In the face of a much-stronger US dollar, which has often been considered as an undue exaggeration over the recent months, American dollar’s share of global foreign currency reserve tumbled to its weakest level since 2013 during the second quarter of the year, while shares of a more-stable Chinese Yuan on global FX reserve spiked to its highest level in nearly two decades, data released by IMF (International Monetary Fund), a sister organization to World Bank accountable for fostering global economic growth, had revealed earlier this week.
Aside from that, according to latest IMF data, countries holding American dollar as their FX reserve had totalled $6.79 trillion on Q2, 2019, remarking a 61.63 per cent of allocated reserves which had been the smallest FX share of the American currency since 2013, when the benchmark index was tumbled to 61.27 per cent.
On the flipside, share of FX reserves held in Japanese Yen, euro alongside Chinese Yuan, all had witnessed an unprecedented surge during the second quarter of this year, suggesting a growing trend where an over-valued US dollar’s share in the global FX reserve had been going through a steep plunge.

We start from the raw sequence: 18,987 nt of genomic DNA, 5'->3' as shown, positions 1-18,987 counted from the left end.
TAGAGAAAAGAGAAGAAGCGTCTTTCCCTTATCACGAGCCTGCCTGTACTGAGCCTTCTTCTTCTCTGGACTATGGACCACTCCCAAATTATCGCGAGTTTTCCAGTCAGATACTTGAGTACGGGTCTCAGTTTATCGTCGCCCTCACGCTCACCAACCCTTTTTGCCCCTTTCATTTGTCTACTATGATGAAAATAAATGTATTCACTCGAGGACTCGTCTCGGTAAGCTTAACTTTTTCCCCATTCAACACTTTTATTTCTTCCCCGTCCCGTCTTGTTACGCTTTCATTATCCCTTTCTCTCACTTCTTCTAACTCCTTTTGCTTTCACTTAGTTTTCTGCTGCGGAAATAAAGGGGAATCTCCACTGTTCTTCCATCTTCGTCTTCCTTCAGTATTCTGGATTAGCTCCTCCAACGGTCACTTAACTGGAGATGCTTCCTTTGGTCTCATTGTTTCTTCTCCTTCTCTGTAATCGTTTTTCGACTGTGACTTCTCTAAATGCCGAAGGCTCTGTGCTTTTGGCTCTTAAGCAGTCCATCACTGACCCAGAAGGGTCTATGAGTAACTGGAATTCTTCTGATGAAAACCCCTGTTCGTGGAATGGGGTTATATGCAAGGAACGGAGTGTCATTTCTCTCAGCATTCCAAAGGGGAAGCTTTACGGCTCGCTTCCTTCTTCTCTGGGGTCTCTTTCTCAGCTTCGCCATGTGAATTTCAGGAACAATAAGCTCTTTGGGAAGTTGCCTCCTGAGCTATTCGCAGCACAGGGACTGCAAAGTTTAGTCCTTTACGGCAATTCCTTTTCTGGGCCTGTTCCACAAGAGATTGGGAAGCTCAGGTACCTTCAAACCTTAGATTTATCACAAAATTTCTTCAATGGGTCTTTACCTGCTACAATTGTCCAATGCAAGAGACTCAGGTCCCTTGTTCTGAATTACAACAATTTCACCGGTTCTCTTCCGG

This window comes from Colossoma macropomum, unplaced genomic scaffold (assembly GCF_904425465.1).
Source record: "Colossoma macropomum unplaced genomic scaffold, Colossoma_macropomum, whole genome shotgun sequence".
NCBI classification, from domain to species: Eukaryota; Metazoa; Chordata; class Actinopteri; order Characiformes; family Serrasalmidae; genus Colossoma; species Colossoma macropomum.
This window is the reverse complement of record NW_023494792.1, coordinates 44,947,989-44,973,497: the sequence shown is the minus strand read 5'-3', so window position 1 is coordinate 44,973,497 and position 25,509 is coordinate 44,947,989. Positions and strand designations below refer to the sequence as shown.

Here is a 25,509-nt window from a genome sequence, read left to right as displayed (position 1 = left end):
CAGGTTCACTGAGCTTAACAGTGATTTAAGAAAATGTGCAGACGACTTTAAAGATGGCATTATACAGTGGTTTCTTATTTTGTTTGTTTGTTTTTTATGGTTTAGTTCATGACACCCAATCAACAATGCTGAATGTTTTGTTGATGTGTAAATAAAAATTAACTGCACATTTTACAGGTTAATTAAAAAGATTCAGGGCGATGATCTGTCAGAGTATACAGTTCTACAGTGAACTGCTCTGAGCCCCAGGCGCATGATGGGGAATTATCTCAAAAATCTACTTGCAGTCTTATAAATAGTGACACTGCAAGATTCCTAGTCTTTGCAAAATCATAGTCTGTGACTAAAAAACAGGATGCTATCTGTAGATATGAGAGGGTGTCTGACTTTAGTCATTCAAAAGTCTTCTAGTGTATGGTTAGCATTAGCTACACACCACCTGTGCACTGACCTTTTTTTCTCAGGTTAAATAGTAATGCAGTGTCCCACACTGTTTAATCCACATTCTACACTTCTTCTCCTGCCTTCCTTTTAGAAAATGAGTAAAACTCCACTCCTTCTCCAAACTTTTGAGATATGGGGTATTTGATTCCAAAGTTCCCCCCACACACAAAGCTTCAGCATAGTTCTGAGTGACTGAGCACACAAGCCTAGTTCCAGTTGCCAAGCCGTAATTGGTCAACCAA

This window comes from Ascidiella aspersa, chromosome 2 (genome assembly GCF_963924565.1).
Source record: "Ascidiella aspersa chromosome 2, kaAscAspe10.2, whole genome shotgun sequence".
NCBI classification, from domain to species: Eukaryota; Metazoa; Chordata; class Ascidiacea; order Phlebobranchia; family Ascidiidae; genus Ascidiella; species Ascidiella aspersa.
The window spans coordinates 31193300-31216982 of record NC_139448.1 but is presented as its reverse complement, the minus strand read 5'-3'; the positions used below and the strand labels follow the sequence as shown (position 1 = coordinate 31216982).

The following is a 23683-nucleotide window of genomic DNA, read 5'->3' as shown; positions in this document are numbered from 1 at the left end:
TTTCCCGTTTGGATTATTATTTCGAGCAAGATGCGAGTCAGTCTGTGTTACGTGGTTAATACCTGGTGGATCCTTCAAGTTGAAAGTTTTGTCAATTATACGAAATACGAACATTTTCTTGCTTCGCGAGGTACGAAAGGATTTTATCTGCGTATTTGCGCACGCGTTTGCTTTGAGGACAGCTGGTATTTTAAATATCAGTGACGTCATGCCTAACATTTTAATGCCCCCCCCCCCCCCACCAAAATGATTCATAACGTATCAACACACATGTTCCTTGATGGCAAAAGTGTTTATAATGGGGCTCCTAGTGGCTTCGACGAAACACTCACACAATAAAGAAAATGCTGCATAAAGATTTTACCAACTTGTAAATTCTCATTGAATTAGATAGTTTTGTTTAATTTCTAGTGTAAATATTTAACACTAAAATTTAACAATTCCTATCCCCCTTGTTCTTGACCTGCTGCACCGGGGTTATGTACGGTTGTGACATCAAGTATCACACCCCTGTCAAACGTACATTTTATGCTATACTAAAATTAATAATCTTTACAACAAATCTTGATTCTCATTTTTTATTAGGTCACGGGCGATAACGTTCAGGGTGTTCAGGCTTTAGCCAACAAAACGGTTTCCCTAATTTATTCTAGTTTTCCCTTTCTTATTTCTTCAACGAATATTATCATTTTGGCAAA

Meanwhile, referring to a rapidly accelerating acceptance of Japanese Yen, Chinese Yuan and euro as global FX reserves, a partner of currency trading with Tempus Inc. in Washington, Juan Perez said late on Monday (September 30th), “With the yuan becoming a reserve currency with the IMF’s blessing, it means loans and things that were not denominated in yuan are now prevalent.
Additionally, euro and yen increased in the reserves of other banks who saw the euro as a safe-haven because of the European Central Bank’s commitment to the currency, while the yen’s safe-haven status made it more attractive with every scare or potential for regression in economic progress. ”